Tahmena Bokhari, social worker and diversity specialist, speaks at a diversity forum in Vaughan, Ontario in Canada. Canada claims a distinction with its ‘multicultural mosiac’ opposing the U.S. ‘melting pot’. Ms. Bokhari believes that it is at the municipal level of any country where one can clearly see the definitions of mainstream culture play out. “It’s where most of the action is and where the government has a direct relationship with residents.” She started the evening by discussing the importance of community involvement. She thanked the attendees for getting connected to the issues, however she asked the audience to consider, “Who is not here and why?”.
The event was the third of its kind in Vaughan, held on March 25th and organized by the City’s Community Diversity and Equity Committee. The Committee is chaired by Thornhill Councillor Alan Shefman. The Chair and Vice-Chair and other committee members also spoke and ran small groups to get input from the community. Bokhari proudly noted of the Committee's work that this is a really good start and is all an initiative by dedicated volunteers. The event was just a few days after March 21st, the International Day for the Elimination of Racism and Discrimination. This is all in a current climate where public organizations are having to abide by province-wide mandatory work on accomodating for people’s with disabilities, Canada’s ageing population, and a nation solely dependent on immigrants for any growth in the labour force. As urban sprawl is catching up and the population of Vaughan is set to double over the next couple of decades, Bokhari says that, “we better be prepared, the diversity is coming.”
Bokhari, a long time advocate and expert in diversity asserted that we must expand our definition of diversity from ethno-racial identity to all forms of diversity including disability, age, gender, and sexual diversity. Bokhari says that we should not be reinventing the wheel, but we can certainly improve it. “Far too often we equate diversity initiatives with multiculturalism, but we must go further than that. We have a chance to learn from other cities as well as decades worth of research and writing on diversity in Canada.” She further went on to say that cultural festivals are a good start, but not the solution to more serious issues such as glass ceilings, discrimination and hate crimes.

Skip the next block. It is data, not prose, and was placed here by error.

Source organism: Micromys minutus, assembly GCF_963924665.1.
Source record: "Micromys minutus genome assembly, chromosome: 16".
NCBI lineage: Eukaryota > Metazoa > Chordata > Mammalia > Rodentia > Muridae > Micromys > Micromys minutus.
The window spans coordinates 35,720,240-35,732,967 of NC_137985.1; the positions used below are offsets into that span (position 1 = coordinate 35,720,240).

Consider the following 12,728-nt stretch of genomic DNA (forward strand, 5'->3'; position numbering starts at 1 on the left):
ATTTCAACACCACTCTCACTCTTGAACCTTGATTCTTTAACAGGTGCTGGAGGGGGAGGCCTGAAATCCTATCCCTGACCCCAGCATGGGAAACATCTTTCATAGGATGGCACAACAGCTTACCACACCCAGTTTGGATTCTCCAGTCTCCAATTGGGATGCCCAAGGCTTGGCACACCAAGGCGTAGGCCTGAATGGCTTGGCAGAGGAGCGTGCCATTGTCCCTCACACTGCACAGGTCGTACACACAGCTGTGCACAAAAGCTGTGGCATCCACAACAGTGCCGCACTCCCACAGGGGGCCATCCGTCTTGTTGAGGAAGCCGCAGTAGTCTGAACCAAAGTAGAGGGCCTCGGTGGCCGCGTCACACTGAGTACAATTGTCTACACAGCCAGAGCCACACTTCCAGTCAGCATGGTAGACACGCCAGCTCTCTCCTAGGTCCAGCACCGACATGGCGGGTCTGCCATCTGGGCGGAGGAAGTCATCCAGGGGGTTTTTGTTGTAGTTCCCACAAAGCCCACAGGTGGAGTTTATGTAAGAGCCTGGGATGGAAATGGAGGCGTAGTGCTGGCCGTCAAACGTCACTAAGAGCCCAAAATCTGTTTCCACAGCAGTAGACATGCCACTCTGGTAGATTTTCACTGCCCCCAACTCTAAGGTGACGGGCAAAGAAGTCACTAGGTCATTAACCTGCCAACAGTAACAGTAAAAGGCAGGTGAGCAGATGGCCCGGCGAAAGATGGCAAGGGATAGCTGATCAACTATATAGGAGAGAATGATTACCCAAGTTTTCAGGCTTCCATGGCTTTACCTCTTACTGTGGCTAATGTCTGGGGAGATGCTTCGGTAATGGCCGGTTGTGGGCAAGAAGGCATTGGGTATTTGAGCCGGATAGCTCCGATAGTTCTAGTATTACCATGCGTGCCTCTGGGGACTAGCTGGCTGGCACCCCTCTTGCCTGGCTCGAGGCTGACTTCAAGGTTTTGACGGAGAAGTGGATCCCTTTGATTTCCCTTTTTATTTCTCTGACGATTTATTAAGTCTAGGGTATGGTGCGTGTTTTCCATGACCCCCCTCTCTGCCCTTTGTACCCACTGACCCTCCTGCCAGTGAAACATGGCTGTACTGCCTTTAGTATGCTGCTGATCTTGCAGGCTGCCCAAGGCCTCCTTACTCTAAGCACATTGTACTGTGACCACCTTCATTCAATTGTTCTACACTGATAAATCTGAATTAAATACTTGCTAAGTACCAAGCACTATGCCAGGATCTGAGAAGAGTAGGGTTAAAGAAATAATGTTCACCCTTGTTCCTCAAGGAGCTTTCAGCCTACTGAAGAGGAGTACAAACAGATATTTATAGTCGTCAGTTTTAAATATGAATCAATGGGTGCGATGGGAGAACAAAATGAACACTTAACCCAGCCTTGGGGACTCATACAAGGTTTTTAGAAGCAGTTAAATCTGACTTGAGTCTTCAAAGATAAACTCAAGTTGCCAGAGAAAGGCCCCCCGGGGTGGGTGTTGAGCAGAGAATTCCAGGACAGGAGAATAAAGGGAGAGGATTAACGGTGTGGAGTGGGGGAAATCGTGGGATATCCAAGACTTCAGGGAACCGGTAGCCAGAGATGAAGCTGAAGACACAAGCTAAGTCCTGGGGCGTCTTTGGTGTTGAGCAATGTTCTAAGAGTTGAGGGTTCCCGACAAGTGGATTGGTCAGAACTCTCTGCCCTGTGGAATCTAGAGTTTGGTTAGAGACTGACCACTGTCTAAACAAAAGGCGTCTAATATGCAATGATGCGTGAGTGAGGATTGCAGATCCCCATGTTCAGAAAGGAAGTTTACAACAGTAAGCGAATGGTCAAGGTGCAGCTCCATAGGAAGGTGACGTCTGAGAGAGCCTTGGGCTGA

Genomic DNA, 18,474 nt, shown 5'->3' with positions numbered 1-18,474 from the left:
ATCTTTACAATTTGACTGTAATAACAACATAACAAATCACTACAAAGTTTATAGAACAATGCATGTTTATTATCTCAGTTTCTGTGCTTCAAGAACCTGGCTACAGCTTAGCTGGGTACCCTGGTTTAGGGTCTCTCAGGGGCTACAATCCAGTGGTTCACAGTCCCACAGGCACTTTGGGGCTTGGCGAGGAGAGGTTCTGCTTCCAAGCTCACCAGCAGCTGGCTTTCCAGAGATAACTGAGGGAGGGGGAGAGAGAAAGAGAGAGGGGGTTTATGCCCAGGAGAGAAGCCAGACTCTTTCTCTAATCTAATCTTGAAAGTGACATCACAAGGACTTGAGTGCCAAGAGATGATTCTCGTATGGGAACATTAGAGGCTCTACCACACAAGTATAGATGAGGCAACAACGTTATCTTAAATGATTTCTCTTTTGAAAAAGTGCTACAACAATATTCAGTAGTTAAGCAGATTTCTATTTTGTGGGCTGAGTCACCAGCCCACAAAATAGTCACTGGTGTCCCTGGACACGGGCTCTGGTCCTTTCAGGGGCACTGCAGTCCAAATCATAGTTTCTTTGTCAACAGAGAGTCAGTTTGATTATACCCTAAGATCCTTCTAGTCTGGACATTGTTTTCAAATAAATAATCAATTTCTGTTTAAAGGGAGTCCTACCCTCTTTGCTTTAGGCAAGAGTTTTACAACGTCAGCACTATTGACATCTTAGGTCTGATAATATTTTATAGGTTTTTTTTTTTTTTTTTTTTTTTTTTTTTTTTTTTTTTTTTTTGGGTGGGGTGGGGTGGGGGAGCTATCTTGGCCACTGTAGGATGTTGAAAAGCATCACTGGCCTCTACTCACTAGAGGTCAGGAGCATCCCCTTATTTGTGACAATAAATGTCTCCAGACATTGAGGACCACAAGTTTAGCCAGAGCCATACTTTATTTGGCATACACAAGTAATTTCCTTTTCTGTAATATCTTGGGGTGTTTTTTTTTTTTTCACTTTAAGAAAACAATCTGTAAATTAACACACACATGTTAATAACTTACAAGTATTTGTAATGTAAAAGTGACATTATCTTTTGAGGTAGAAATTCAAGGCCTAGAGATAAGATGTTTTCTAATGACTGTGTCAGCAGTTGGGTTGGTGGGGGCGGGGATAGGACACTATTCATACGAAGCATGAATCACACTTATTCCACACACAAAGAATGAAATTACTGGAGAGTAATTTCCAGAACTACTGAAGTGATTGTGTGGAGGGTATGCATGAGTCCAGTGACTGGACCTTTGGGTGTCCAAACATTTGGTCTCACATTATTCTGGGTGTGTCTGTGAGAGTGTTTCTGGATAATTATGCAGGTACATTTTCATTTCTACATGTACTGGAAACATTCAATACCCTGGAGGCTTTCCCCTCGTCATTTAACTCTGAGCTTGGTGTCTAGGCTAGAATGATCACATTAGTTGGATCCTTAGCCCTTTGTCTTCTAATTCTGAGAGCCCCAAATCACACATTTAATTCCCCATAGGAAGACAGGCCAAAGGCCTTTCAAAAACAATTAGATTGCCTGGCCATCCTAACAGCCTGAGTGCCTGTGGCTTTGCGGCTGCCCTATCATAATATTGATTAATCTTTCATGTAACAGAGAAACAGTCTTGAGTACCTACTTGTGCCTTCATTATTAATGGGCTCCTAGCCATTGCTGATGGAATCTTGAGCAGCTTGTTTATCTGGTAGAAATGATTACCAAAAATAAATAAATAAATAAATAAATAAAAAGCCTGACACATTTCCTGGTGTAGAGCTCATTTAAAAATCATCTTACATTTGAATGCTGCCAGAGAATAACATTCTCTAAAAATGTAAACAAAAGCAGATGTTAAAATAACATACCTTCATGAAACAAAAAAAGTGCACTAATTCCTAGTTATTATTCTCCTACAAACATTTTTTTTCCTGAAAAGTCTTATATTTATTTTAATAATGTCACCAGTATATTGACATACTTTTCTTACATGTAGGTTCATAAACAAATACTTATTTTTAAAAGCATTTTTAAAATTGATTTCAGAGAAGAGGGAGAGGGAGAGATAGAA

Although she is a Canadian citizen by birth right, Bokhari explains that her Pakistani and Muslim heritages somehow made her less Canadian in the eyes of many in the mainstream society. “I am as Canadian as any one else, we are a nation built on immigrants. From the Aboriginal peoples and the European colonizers and founding fathers, to recent immigrants from South Asia, we all have a stake in making and shaping ‘Canadian’ society and not just a small sub-culture.”
March was also a significant month for Pakistanis around the world, with the 23rd being Pakistan Resolution Day and marking the beginning of independence. The Canadian government, Bokhari indicates, estimates there are over 300, 000 Canadians who claim Pakistan as their country of origin. “We do often get lumped in under the category of South Asian, but there is diversity within diversity, and we must recognize that in Canada.”
Saima Wahed is a college student who has heard Bokhari speak on issues of diversity and says that Bokhari’s message particularly speaks to her. “I know what it is like to grow up not feeling fully Canadian and questioning your own identity. As a youth, I am inspired by people like Ms. Bokhari.”